Besides upper limb strength, not much attention or focus has been put in investigating the effectiveness of core training on swimming performance, most of the studies implemented strength or resistance trainings to enhance the muscle strength and power and to achieve better swimming performance. With implementing core trainings to swimmers, different dynamic exercises of core were performed, which might help to promote the control of different muscles with efficiency in swimmers, and also improve the stability of the trunk. Also, with stronger core muscles, such as external oblique, latissimus dorsi and multifidus, might assist swimmers to hold the trunk and pelvic in a better position, thus reduce the drag force and more force would be used for propelling swimmers themselves forward. Not only moderate to strong correlations were found between strength of trunk and swimming performance (Keiner et al., 2015), but also demonstrated the positive effects of core trainings was transferred to faster swimming performance in different intervention studies that included in our review (Karpiński et al., 2020; Patil et al., 2014) which showed similar results with previous study (Weston et al., 2015), that there was moderate to large improvement in muscle activities of core and this might explain that there was an increase in neural adaptation in cores after 12-week core training, that athletes able to recruit specific core muscles to perform particular movements and better coordination during swimming.

Strength and Resistance trainings proved to have positive effects for improving swimming performance, through promoting changes in muscle strength and stroke biomechanics, especially on upper limbs. Nevertheless, with evidence showed that core muscles might also play an important role in swimming performance, more investigations on the effects of core training are recommended, since stronger core muscle might also be beneficial to swimming performance, and more proves should be provided to confirm its important role.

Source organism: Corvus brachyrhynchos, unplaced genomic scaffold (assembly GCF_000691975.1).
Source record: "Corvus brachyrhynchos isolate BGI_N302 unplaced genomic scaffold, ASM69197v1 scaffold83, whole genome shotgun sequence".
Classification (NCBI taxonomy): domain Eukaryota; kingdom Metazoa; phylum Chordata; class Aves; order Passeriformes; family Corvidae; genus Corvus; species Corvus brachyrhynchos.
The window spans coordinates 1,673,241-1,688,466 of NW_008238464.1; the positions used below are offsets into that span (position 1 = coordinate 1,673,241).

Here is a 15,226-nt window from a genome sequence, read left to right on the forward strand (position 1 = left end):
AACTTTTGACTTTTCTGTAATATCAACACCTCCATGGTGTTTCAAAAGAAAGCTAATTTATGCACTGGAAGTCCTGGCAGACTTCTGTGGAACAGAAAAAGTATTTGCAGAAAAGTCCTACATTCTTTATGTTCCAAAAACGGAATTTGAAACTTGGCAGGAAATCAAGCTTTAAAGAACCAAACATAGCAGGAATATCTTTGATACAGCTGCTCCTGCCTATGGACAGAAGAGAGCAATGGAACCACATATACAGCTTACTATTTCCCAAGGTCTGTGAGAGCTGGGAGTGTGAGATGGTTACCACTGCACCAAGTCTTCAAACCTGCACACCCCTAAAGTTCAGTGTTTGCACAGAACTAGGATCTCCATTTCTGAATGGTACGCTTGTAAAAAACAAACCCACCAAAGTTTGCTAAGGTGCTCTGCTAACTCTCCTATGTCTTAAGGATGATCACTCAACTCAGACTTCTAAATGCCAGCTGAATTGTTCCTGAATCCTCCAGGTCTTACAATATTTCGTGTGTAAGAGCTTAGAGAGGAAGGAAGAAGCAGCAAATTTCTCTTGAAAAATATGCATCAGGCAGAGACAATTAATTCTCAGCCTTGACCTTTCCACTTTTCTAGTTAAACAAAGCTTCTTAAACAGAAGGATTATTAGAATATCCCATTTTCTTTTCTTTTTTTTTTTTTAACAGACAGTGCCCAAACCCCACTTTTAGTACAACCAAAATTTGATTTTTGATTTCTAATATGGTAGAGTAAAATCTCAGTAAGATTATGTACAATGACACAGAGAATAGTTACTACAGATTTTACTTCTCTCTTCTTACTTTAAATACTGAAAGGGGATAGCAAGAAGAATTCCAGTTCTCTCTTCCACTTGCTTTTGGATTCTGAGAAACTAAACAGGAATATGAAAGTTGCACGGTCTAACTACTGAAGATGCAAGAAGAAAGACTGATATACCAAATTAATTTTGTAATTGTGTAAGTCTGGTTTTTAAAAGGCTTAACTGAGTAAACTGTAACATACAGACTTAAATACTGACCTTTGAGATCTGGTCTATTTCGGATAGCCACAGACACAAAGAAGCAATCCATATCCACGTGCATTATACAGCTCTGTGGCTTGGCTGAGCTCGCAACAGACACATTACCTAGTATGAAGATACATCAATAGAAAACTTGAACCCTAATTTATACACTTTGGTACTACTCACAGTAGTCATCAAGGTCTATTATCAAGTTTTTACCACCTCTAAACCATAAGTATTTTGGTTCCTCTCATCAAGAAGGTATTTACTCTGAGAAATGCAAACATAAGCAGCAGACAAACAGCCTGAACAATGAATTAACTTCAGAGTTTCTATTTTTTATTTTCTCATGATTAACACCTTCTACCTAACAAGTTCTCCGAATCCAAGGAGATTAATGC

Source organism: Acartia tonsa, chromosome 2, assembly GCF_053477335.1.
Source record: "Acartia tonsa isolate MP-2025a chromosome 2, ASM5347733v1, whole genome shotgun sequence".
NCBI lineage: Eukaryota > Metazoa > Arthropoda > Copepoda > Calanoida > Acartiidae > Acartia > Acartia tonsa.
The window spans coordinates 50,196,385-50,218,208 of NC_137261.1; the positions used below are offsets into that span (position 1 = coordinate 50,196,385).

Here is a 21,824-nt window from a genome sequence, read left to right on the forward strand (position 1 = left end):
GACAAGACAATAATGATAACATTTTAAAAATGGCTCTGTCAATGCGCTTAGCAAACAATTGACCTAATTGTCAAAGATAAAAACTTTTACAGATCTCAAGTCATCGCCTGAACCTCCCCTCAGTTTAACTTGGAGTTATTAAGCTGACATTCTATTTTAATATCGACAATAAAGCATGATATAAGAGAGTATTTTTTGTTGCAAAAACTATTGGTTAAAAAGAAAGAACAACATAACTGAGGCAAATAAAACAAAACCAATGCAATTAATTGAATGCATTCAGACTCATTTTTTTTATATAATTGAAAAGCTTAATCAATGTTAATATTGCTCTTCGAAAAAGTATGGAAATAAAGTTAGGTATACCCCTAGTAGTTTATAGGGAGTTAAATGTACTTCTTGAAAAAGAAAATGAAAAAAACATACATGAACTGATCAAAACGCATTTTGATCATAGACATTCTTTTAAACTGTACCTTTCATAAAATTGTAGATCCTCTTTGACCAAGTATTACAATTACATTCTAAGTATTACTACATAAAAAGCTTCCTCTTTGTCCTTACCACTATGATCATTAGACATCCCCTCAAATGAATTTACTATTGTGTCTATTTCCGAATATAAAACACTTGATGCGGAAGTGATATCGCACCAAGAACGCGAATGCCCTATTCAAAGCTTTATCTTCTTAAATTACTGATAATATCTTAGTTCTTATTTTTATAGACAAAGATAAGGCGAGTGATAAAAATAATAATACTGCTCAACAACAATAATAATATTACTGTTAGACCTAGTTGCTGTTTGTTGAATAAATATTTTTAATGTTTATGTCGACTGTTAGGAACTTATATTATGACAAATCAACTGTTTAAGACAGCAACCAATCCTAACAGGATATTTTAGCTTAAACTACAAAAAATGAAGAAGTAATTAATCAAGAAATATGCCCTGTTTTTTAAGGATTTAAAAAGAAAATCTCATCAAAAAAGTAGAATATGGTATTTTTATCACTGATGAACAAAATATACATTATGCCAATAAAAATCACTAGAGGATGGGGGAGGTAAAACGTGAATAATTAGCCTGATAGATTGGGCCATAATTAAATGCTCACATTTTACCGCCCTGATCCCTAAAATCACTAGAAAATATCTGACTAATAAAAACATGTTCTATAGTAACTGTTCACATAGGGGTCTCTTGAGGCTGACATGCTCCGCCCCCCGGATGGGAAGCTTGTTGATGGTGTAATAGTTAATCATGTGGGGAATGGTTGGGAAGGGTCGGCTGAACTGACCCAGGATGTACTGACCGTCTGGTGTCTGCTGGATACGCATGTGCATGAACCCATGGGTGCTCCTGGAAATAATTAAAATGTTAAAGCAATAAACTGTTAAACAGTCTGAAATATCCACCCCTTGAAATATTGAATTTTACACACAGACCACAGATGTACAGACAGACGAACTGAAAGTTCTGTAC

Start performance

Recently, plyometric trainings are commonly adopted in swimming trainings, as evidence proved that these trainings have positive influences on maximal strength and power (De Villarreal et al., 2010; Fowler et al., 1995) especially on the lower limbs. In our review, three studies investigated the effects of plyometric trainings and demonstrated a significant improvement in start performance (Bishop et al., 2009; Rebutini et al., 2016; Rejman et al., 2017). Plyometric trainings involved fast muscle contraction of the lower body within a short duration, and high velocity of eccentric contraction and then rapid concentric contraction. After weeks of training, neural adaptations were promoted in swimmers and thus presented with significant improvements in the kinetic and kinematic parameters of start performance, such as higher take-off velocity, faster rate of torque development around hips and knees, and larger force production, hence faster swim time to 5m and 5.5m were performed. Moreover, with evidence showed that dive distance was strongly correlated with force production (Calderbank et al., 2020), improvement in force production after plyometric trainings might bring beneficial effects on flight distance in experimental group (Bishop et al., 2009). These might also explain why there was improvement in overall start performance, as starts involved forceful actions for taking off from the block, improved muscle strength, could allow swimmers to exert larger force to the blocks, with higher peak torque, and faster rate of torque development around hips and knees were found in Rebutini’s study (Rebutini et al., 2016) and also higher velocity of take-off (Bishop et al., 2009; Rebutini et al., 2016; Rejman et al., 2017), and longer flight distance (Bishop et al., 2009), hence better start performance were concluded in those studies. These results indicate that plyometric trainings are suggested to implement to promote improvement in start performance, however, we should notice that there was inconsistency in the measurement methodology among four studies.

Turn performance

Positive result is found on turn performance in FC swim. After 6-week core training, strengthened core muscles might assist swimmers to exert force from trunk flexion to extension after flip turn, and also would help lower limbs to exert force effectively against the wall. Larger force propelled and thus shorten the time required to reach 5m with higher velocity was found after turn. Despite encouraging result was found in study, only one study investigated the effects of core training to turn performance. This indicates that insufficient studies and difficult to evaluate effectiveness of core training on turn performance, only the correlation of between turn performance and the strength of lower limb were found (Keiner et al., 2019), due to the complexity of a turn that involving multiple planes of motions. Nevertheless, turn also play a crucial role that contribute to overall performance as mentioned. Therefore, more investigations are recommended to evaluate the effects to provide a more concrete evidence for supporting the effects of trainings on turn performance.